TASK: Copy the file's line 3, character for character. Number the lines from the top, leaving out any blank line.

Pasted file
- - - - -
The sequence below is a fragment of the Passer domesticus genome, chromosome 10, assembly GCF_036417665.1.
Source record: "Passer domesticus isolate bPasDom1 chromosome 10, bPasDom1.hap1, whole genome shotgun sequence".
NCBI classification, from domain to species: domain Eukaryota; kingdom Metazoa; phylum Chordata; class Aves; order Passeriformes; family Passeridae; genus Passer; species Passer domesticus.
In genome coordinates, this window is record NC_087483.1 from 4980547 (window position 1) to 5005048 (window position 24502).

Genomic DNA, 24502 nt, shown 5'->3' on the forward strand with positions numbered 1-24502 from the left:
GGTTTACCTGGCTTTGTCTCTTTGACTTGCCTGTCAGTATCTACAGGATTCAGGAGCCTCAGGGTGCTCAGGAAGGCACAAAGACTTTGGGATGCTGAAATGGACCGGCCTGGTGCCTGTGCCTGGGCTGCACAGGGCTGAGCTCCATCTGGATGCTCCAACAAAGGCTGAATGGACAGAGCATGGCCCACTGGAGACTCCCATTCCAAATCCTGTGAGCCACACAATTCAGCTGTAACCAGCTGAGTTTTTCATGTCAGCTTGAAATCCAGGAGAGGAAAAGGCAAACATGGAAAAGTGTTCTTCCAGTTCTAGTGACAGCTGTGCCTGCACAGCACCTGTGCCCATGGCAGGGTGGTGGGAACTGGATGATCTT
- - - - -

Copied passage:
NCBI classification, from domain to species: domain Eukaryota; kingdom Metazoa; phylum Chordata; class Aves; order Passeriformes; family Passeridae; genus Passer; species Passer domesticus.